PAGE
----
Category Archives: Germany
Here’s a foodie joke that popped into my in-box this morning. I like it…
THE FINAL WORD ON NUTRITION
After an exhaustive review of the research literature, here’s the final word on nutrition and health.:
1. Japanese eat very little fat and suffer fewer heart attacks than us.
2. Mexicans eat a lot of fat and suffer fewer heart attacks than us.
3. Chinese drink very little red wine and suffer fewer heart attacks than us.
4.. Italians drink excessive amounts of red wine and suffer fewer heart attacks than us.
5. Germans drink beer and eat lots of sausages and fats and suffer fewer heart attacks than us.
6. The French eat foie-gras, full fat cheese and drink red wine and suffer fewer heart attacks than us
The Joker’s CONCLUSION: Eat and drink what you like. Speaking English is apparently what kills you.
Epic’s conclusion: stock up the cellar, eat more foie gras, go to Wahaca more and book for 2009 Oktoberfest.
Anyone who reads travel literature as often as I do will know that there aren’t that many books written in the English language about the daily life of ex-pats in Germany. Roger Boyes has changed that, although it’s hard to tell whether this is autobiographical, semi-biographical or 100 per cent genuine fiction and Googling the issue hasn’t helped me get to the bottom of this yet.
Nevertheless, A Year in the Scheisse, Getting to Know the Germans, is a romp through Germany from the perspective of an ex-pat English journo living in Berlin, who finds great interest in swapping potato recipes with his former German tutor. Meanwhile, his father fought in the Second World War and has a best friend with embarrassingly healthy Germano-phobia. Dad is also broke to the point that the family piano has been taken by the bailiffs. At work, this particular correspondent proves he will go anywhere in the interests of unknown tales of Hitler, the man, and, in his spare time he’s the Georgie Porgie of German speed-dating, making all the girls cry. Most importantly, his own dwindling finances need rescuing, big time. The question is, how will he do it?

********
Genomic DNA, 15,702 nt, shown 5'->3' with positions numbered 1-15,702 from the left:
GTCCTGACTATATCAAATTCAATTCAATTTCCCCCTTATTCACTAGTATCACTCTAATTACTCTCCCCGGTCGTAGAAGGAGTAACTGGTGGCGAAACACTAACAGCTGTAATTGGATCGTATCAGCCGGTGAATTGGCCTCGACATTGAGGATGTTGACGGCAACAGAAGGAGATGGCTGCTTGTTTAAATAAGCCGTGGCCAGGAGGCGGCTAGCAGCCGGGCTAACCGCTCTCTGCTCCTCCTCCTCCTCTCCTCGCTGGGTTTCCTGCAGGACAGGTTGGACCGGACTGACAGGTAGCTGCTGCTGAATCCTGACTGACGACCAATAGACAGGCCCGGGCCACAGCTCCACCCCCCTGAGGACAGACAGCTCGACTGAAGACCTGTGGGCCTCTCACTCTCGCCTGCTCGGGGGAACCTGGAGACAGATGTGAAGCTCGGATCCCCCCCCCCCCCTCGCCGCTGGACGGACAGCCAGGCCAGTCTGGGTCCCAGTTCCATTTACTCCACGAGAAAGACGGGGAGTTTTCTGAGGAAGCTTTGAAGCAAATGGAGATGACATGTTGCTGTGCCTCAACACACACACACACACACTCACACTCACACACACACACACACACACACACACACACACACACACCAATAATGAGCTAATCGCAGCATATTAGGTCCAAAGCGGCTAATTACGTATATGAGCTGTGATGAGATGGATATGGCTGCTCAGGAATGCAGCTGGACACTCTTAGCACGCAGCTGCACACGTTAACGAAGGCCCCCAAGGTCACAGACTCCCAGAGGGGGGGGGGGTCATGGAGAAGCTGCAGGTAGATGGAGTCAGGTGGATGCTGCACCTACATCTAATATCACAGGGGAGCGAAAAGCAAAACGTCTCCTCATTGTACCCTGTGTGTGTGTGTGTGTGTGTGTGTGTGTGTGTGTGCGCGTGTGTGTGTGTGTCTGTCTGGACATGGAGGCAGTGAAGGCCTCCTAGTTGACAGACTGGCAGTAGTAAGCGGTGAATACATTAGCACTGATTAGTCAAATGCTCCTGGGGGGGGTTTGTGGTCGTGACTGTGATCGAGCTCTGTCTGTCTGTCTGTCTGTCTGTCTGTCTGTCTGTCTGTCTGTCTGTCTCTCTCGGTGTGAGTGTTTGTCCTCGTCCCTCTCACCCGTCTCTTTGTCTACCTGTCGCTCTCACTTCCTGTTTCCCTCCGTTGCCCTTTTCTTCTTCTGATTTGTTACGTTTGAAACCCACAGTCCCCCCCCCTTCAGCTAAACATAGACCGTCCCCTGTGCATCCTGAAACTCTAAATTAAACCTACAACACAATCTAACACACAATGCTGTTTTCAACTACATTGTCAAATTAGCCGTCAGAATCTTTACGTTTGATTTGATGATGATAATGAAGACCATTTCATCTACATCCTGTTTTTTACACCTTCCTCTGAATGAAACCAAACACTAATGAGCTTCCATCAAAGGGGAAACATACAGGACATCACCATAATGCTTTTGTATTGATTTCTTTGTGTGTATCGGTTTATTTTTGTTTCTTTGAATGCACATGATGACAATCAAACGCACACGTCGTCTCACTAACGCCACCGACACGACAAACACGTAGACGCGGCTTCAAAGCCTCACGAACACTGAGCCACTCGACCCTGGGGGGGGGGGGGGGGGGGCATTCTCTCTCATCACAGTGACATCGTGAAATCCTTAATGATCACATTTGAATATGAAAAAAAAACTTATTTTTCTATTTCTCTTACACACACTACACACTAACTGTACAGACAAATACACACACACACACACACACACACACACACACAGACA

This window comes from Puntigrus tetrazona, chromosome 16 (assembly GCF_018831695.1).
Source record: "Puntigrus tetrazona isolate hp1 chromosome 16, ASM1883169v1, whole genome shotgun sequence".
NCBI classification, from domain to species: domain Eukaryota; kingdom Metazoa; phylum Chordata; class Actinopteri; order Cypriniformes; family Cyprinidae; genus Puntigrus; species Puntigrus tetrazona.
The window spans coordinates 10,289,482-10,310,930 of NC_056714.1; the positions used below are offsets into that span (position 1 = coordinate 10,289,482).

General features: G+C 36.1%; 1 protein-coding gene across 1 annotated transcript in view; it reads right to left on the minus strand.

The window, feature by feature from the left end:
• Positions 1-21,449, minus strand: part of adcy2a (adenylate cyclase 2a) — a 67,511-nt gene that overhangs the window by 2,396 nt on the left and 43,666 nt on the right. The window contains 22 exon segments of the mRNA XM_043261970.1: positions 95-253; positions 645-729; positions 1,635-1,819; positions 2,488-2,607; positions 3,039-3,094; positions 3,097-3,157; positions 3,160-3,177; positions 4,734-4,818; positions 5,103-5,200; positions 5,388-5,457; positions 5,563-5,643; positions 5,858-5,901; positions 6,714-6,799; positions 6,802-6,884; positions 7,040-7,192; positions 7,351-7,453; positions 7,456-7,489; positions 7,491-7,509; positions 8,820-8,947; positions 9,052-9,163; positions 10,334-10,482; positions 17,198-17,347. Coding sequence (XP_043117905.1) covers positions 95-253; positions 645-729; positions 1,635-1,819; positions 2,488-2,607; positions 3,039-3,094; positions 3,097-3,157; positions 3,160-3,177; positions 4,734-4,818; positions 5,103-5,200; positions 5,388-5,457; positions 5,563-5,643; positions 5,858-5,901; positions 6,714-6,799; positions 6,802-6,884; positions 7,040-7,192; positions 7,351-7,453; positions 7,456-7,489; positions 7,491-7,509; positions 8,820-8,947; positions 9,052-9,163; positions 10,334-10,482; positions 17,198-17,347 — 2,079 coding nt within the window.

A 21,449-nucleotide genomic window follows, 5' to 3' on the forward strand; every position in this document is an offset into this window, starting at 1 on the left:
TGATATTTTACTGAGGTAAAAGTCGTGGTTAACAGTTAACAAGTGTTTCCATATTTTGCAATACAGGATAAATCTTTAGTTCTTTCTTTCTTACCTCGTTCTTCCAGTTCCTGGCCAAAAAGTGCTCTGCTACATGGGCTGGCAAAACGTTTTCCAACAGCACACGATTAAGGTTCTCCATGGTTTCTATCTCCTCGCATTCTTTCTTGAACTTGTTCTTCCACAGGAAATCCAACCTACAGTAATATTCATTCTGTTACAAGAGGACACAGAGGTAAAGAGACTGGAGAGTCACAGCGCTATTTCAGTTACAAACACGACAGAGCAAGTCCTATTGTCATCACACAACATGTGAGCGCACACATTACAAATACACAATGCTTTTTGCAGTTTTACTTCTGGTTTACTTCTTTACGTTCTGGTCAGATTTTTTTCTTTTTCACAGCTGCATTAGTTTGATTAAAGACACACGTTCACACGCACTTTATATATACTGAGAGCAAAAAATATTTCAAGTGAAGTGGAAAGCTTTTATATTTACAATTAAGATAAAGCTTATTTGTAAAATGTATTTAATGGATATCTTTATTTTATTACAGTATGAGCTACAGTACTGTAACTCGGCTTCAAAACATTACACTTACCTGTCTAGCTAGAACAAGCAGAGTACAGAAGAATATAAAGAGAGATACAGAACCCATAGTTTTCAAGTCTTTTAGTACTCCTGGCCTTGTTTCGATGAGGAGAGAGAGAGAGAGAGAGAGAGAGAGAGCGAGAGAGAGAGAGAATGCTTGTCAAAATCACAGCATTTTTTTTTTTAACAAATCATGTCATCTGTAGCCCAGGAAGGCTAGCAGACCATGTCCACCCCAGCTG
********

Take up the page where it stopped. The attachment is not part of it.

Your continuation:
This book is very readable but not exactly politically correct. The at times strained English-German relationship is treated here in an unusually matter-of-fact manner, making this book a gem. There’s post-war ill feeling, an attempt at cake sabotage with political intent and the caricatures throughout give the Daily Telegraph’s Social Stereotypes a run for its money, although, sadly, without the illustrations.
Highly recommended for all those who know and/or love Germany and who’d like a light-hearted look at what it might be like to live there.